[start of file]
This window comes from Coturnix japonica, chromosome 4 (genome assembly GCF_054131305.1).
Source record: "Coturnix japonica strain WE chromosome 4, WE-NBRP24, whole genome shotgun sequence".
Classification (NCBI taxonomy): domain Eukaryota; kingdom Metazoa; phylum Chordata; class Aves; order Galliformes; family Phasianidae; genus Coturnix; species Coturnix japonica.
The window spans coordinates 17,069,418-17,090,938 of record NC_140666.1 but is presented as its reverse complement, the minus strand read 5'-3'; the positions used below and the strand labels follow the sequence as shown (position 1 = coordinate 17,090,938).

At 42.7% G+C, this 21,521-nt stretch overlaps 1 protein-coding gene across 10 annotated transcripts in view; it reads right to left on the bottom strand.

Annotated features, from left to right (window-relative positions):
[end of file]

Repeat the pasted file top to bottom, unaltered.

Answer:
This window comes from Coturnix japonica, chromosome 4 (genome assembly GCF_054131305.1).
Source record: "Coturnix japonica strain WE chromosome 4, WE-NBRP24, whole genome shotgun sequence".
Classification (NCBI taxonomy): domain Eukaryota; kingdom Metazoa; phylum Chordata; class Aves; order Galliformes; family Phasianidae; genus Coturnix; species Coturnix japonica.
The window spans coordinates 17,069,418-17,090,938 of record NC_140666.1 but is presented as its reverse complement, the minus strand read 5'-3'; the positions used below and the strand labels follow the sequence as shown (position 1 = coordinate 17,090,938).

At 42.7% G+C, this 21,521-nt stretch overlaps 1 protein-coding gene across 10 annotated transcripts in view; it reads right to left on the bottom strand.

Annotated features, from left to right (window-relative positions):